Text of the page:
In a culture of ironclad family and communal bonds, the starting point of the message was not where preachers in more individualistic cultures might begin: The admonition in Eph. 6:1-3 for children to obey their parents.

“The theme of our message is always the same in every prison,” the ministry leader said. “‘Children, obey your parents, according to the Lord, for this is right. Honor your father and your mother (this is the first commandment with a promise), so that you may be happy and live long on the earth.’ It particularly concerns every human being, whether Christian, Muslim, animist or other, and everyone in this country is deeply concerned by this message.”

As the speaker moved on to the need for the forgiveness found in Christ’s death and resurrection, inmates and officials alike were fascinated to hear words of eternal life, he said.

“One could feel the glorious presence of the Holy Spirit convicting each person of sin,” he said. “Some of the detainees were stopped in the hot sun, others were miserable in the heat inside the cells, but each one drank with appetite every word and every sentence of the gospel that resonated with force upon force in the local language.”

The message seemed to be the last chance for the inmates and the only hope God offered them, he said.

“Some had eyes wet with tears. Others looked very sad and regretful,” he said. “Because our society is deeply based on family life; impossible to get around this reality.”

The speaker told them that only in Jesus Christ was there power “to break this family curse” of sin and to free anyone who believes. He made no call to repentance – in their culture, the missionaries leave the decision to be made privately in each heart, as a public declaration can put their lives in danger, the ministry leader said.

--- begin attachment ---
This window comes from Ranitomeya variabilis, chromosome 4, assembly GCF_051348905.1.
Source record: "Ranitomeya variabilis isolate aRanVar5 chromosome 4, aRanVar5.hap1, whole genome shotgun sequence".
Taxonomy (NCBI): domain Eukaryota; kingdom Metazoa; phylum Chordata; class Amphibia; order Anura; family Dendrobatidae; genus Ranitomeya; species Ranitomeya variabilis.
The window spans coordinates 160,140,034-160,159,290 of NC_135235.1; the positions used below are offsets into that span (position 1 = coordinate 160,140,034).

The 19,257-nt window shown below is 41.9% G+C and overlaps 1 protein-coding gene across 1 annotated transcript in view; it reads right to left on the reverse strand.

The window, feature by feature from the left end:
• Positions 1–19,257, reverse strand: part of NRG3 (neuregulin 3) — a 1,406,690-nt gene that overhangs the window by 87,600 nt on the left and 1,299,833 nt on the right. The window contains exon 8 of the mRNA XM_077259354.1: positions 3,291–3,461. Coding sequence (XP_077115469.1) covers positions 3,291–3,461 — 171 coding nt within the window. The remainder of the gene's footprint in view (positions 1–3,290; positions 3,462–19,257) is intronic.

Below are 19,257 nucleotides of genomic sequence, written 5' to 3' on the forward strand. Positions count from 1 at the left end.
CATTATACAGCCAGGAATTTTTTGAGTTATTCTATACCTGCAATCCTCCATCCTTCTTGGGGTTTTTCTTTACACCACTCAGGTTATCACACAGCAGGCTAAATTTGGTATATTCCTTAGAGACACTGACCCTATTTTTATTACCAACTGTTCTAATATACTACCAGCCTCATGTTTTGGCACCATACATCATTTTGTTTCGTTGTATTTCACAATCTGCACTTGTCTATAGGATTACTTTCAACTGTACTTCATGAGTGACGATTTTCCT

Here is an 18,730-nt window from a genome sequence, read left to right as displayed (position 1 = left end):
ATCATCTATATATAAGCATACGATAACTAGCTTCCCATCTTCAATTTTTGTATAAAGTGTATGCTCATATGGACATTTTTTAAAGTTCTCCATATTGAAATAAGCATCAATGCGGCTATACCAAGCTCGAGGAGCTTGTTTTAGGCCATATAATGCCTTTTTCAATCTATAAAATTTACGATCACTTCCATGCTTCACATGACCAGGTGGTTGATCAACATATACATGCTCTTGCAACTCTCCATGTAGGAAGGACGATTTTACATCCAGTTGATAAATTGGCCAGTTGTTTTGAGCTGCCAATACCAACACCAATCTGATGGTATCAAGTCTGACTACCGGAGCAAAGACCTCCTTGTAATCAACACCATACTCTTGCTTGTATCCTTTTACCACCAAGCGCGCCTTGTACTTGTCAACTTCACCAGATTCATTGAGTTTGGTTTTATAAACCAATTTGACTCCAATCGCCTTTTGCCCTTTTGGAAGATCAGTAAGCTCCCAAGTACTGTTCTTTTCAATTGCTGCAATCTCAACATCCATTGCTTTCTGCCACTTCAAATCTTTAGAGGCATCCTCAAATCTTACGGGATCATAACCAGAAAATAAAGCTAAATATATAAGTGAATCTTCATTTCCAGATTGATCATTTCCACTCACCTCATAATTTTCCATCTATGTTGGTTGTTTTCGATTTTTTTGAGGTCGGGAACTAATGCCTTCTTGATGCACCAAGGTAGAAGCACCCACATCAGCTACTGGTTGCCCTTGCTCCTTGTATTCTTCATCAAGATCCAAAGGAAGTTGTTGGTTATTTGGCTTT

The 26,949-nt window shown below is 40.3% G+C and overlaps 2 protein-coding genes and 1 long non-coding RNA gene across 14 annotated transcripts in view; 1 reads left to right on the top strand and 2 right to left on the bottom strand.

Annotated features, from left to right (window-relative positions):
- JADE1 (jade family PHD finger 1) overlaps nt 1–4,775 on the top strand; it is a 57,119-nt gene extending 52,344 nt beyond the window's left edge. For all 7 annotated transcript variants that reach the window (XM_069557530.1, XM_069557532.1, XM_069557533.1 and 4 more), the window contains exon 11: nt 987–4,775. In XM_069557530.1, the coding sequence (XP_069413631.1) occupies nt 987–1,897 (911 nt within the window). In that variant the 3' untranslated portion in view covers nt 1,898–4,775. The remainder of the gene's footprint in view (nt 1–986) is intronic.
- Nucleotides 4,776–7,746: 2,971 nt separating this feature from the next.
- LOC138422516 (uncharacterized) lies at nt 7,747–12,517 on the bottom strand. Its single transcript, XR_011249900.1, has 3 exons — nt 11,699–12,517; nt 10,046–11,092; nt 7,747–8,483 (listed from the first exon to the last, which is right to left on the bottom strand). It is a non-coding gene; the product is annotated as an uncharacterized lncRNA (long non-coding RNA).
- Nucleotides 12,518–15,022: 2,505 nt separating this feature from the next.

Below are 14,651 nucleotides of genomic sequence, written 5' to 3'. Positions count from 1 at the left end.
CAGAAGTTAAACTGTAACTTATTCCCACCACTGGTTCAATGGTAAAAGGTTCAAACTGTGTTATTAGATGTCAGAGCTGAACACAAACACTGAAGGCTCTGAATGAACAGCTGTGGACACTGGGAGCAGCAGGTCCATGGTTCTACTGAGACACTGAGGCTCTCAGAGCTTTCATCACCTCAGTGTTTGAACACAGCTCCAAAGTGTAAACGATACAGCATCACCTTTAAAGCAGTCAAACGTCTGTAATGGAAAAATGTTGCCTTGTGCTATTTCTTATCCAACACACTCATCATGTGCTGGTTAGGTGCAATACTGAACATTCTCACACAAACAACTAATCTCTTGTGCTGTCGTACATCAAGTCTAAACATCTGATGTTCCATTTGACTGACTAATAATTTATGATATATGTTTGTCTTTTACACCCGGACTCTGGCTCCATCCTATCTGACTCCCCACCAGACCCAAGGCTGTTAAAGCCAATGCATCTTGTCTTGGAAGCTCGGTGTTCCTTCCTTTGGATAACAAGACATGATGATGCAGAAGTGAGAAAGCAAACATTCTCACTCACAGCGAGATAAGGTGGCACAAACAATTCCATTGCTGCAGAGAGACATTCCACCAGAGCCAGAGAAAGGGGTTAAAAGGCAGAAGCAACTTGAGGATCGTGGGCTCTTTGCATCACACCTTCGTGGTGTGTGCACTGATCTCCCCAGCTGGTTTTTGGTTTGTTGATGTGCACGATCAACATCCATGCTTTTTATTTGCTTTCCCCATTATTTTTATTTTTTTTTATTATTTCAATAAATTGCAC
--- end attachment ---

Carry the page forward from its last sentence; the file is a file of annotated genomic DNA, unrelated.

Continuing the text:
Still, they heard many of the prisoners say, “Yes, everything that this man says is true,” he said.

“The guilt was great and felt in everyone by the absolute calm that reigned throughout the yard, because everyone was facing his destiny,” he said. “The brother revealed in his teaching how very important it is to become a Christian.”

After the message, they distributed Bibles in two languages.

The Miracle of Salvation

“All of a sudden, a miracle occurs in front of us – here is a young Muslim official who comes to ask us for a Bible in the local language, and he tells us that the word he has just heard deeply touched him, so he decided to become a Christian,” the leader said. “It was moving; we did now have tears in our eyes. The Holy Spirit had just confirmed that He is with us in this work among detainees and prison officers.”

The joy beaming in the faces of everyone after the teaching showed that they felt a relief in seeing within reach a solution to their difficulties by putting faith in Christ, he said.

“The official told us that he never heard such a word in his whole life, and that to become a Christian is the best thing on earth,” the leader said.

Such native missionaries are working throughout Africa to bring the first mention of Christ’s light that many will ever hear. Please consider a donation today to equip and send them on adventures of evangelism and discipleship.